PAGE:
The American Cyclopædia (1879)/Wisconsin, University of

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The American Cyclopædia
Wisconsin, University of
Edition of 1879. Written by Eaton S. DroneSee also University of Wisconsin–Madison on Wikipedia, and the disclaimer.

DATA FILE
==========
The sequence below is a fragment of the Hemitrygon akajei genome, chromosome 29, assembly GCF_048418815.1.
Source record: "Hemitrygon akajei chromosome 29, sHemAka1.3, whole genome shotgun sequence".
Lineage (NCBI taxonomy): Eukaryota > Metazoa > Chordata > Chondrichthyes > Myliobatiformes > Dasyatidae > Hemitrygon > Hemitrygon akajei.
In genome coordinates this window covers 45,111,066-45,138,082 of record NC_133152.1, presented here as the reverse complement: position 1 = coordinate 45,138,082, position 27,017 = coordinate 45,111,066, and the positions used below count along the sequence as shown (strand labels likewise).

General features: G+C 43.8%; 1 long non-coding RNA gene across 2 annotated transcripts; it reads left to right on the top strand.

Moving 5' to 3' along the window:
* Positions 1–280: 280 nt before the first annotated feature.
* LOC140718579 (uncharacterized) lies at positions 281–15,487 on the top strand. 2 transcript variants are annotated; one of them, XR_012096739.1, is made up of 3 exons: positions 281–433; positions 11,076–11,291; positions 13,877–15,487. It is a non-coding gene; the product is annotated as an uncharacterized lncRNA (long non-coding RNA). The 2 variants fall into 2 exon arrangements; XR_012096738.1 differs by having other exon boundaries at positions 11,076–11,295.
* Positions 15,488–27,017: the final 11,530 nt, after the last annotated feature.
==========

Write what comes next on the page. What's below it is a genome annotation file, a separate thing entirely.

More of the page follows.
WISCONSIN, University of, an institution of learning at Madison, Wisconsin. In 1888 congress granted to the territory of Wisconsin 46,080 acres of land for the support of a university. In that year the university was incorporated by the territorial legislature, and Madison selected as its site; but it was not organized until after Wisconsin became a state. The state constitution adopted in 1848 provided for the establishment of a state university at or near the seat of government, and set apart as a perpetual fund the proceeds of all lands granted or to be granted by the United States to the state for the support of a university. In the same year the university was incorporated and a board of regents appointed. A preparatory department was opened in 1849, the university was formally opened in January, 1850, and the first college classes were formed in 1851. In 1854 another national grant of 46,080 acres of land was made to the university, which also received in 1866 the 240,000 acres of land granted to the state by congress in 1862 for the establishment of an agricultural college. Pursuant to the conditions of the latter grant, the university was reorganized in 1867. Prior to 1866 the institution had received nothing from the state; but appropriations have since been made to the amount of $170,000, including $50,000 in 1870 for the erection of “ladies' hall,” and $80,000 in 1875 for the construction of “science hall.” By the law of 1876 a tax of one tenth of a mill on the total valuation of the state is to be levied annually for the university, increasing its revenue by about $40,000. In 1875 the university fund amounted to $231,256, of which $222,256 was productive; the income from all sources was $42,671. The productive agricultural fund was $236,134, yielding an annual income of $16,207; unproductive, $65,000. The general management of the university is vested in a board of 11 regents, comprising, besides the state superintendent of public instruction, 10 members appointed for three years by the governor, being one from each congressional district and two for the state at large. The president of the university is chosen by the regents. The system of instruction embraces a college of letters, a college of arts, and a school of law. The college of letters comprises a department of ancient classics with the usual collegiate course of studies, and a department of modern classics, which differs from the preceding chiefly by the substitution of French and German for Greek. The college of arts embraces the department of general science, with a four years' course; agriculture, four; civil engineering, four; mining and metallurgy, four; mechanical engineering, four; and military science. There are also a sub-freshman course of one year, and a post-graduate course of two years. The studies of the latter are elective. The law school, organized in 1868, affords a course of one year. Judges of the supreme court are members of tha faculty. The soldiers' orphan home near Madison has been transferred to the university and sold by the regents. With the proceeds it is designed to furnish an astronomical observatory as soon as the necessary funds for its erection shall be secured. Tuition in the university is free to all students from the state. Since 1867 all departments of the university have been open to women. The academic degrees conferred are those of bachelor of arts, of letters, and of science; and master of arts and letters, and of science. The special and professional degrees comprise those of bachelor of agriculture, of civil engineering, of mining engineering, and of mechanical engineering; those of civil, of mining, and of mechanical engineer, which are conferred upon bachelors of civil, of mining, and of mechanical engineering; and that of bachelor of laws. The university grounds comprise about 400 acres, of which 200 constitute the farm of the agricultural department. The institution has a library of 7,000 volumes, and extensive cabinets and apparatus. In 1875-'6 there were 27 instructors and 345 students.